DC: Well, I have invested some money in a boatyard in Turkey which I presently have lost so I am not feeling too positive about Turkey at the moment. I have been there a couple of times to see the stages of the build of my boat and it was all very exciting, but since it stopped and, you know...Yeah, Turkey's a nice place.
Q: As they haven't built your boat could you see them putting on a Grand Prix?
DC: I don't know. I don't know what the link is between the two. I have only been there twice. I don't know about the country's financial (situation), whether all of the businesses are the same as the one I was involved in or whether they have got a bit more integrity. I would hope they have.
Q: For Ross Brawn. We read a lot about a new combination of gearbox and engine where you can change gear much quicker than before. Is this a major advantage of the F2002?
RB: I think it was overstated. There were a lot of good stories about our transmission, some of which were quite interesting. Really all it is is a smaller and lighter transmission with an improved change. I think to be honest we had a little bit of old technology in the gearbox when I arrived at Ferrari and we never really had a good opportunity to correct that because each year it seemed to be too late to start a new transmission. So two years ago we did start a new transmission and I have to say it is probably more in line with the sort of transmission that Williams or McLaren are using now, but it was quicker and more efficient than what we had. I think the main advantage of a new transmission was that it is a very integrated package with the engine and the rear suspension.
I think it has set a good standard in terms of how well integrated it is and how efficient it is in that respect and a Formula One car is all about packaging, finding the right combination of engine, gearbox, suspension, aerodynamics, putting everything together with as little compromise as possible and optimising all the areas and I think it is a very nice little transmission. We had some reliability issues at the start of the season which is why we didn't race the car in the first couple of races. It is difficult to quickly respond to transmission issues because the parts take so long to make. But we did get the pieces in the end and touch wood it has been okay so far. It has taken our transmission another step and all the Formula One teams are looking at taking each part of the car, chassis, engine, transmission, and trying to find another step. So it is one of the improvements we definitely made from last year to this year.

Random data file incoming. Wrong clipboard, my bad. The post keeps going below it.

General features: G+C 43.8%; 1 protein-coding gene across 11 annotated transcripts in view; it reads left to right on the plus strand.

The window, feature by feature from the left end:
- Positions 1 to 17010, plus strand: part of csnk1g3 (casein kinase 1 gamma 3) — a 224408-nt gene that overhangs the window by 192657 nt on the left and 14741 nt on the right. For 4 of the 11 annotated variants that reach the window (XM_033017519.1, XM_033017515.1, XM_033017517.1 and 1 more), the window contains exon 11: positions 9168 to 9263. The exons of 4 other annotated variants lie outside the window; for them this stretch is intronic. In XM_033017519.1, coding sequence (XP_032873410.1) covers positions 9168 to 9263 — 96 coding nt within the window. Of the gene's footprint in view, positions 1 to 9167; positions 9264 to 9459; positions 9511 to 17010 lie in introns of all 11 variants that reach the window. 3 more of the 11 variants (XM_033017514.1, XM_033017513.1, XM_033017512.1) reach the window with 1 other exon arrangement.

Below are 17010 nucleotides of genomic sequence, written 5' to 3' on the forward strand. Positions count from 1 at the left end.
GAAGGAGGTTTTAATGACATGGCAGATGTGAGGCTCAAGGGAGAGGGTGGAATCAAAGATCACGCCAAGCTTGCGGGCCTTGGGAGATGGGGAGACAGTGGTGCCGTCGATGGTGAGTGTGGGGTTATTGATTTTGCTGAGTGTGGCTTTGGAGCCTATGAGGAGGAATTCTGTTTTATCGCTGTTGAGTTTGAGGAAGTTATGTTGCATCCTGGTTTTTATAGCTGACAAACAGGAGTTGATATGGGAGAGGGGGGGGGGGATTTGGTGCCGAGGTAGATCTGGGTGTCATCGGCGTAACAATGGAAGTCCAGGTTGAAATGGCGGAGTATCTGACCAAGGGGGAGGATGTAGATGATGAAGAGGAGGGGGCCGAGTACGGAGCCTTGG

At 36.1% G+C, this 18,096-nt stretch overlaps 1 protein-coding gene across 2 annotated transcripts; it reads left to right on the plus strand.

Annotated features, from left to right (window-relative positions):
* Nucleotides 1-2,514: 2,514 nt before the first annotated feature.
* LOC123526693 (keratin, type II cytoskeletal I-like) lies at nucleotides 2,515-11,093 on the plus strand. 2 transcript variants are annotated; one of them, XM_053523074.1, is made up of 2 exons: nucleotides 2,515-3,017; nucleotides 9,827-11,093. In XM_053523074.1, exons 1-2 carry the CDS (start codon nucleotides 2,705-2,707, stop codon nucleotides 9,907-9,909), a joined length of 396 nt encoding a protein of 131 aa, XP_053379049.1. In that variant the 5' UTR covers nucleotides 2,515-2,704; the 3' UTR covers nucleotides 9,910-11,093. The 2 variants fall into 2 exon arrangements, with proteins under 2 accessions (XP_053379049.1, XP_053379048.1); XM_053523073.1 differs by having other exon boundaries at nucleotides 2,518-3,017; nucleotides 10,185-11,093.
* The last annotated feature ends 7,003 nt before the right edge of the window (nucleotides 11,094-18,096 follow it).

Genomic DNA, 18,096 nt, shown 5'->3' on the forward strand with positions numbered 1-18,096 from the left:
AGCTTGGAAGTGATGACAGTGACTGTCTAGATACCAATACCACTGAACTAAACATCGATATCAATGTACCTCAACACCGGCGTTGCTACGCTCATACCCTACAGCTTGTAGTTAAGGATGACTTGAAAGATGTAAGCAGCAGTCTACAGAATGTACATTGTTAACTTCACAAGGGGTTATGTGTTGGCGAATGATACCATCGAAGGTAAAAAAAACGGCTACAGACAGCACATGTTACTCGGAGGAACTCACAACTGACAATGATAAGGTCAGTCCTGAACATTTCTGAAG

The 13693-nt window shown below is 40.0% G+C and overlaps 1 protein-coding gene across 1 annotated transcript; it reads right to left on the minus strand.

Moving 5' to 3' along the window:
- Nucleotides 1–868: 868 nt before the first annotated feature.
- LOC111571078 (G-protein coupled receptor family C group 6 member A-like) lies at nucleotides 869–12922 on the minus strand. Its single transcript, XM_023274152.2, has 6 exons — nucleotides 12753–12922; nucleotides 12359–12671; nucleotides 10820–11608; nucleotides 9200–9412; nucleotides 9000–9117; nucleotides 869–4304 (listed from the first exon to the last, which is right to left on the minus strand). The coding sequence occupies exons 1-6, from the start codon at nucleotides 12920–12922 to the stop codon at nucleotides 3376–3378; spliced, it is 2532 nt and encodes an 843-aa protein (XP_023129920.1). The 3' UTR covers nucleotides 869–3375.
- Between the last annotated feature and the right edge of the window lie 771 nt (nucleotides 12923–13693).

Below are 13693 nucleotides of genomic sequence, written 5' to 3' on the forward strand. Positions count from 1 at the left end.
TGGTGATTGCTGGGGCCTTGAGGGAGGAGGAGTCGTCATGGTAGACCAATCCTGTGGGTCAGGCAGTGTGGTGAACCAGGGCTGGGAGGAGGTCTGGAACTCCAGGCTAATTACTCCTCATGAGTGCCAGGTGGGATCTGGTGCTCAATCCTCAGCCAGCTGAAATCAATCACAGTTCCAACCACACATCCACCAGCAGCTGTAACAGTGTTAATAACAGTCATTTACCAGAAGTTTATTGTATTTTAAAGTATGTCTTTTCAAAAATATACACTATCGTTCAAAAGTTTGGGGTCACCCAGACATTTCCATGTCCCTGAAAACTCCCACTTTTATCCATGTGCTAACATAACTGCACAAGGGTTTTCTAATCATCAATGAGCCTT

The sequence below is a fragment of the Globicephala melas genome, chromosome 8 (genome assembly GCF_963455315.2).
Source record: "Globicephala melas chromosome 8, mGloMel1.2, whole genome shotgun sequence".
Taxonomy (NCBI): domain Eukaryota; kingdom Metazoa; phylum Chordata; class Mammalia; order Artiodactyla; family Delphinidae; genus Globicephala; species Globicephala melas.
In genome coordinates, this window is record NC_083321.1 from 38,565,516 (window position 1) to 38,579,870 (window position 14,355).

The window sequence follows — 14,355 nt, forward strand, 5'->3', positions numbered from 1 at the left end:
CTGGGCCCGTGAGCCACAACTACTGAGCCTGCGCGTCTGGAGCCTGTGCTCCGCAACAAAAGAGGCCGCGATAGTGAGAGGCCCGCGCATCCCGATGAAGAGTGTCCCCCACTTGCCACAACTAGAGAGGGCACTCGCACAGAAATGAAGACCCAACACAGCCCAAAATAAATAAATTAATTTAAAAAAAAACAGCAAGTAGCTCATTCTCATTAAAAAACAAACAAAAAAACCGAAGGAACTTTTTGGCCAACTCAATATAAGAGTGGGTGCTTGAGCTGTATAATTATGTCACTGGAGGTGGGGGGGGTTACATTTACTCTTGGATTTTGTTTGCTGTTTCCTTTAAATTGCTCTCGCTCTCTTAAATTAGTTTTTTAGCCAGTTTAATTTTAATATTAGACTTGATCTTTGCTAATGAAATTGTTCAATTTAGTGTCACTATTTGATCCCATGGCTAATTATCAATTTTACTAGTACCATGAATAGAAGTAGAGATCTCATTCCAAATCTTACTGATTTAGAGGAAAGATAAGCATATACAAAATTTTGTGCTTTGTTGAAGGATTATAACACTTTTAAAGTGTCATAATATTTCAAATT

Q: To the three designers, it is nearly 10 years since Honda was winning in Formula One and in those ten years the three teams you represent have done all the winning. Can you say what Honda should do to start winning again and in particular is the two team policy they are following correct?
MG: Well, it is up to Honda to decide the way they want to do it. Obviously there is top teams and being aligned with a top team is very important. But that is obviously difficult given the current situation and certainly supplying two engines, well that is something that is being discussed at the moment anyway, but to get back to winning you have to have the best engine in the best car. One on its own won't do it, so that involves being with the best team and it is difficult for people outside the top few teams to do that.
RB: I think it is clear that the successful teams in Formula One, and Renault have taken that route now, have to be one entity, they have to be as one, the chassis and the engine. I always thought that was one of the potential strengths of Ferrari. Maybe it hadn't been in recent years, but I think it is a strength of Ferrari now. To me the car is a car, it is not an engine, it's not a chassis, it is a car. And I think Honda have to look at working like that if they are going to be successful and I think if there was an area you could criticise their approach it is the fact that they still look like an engine supplier as opposed to a partner and in my view they need to get together with a team and become one entity. We supply Sauber on a customer basis.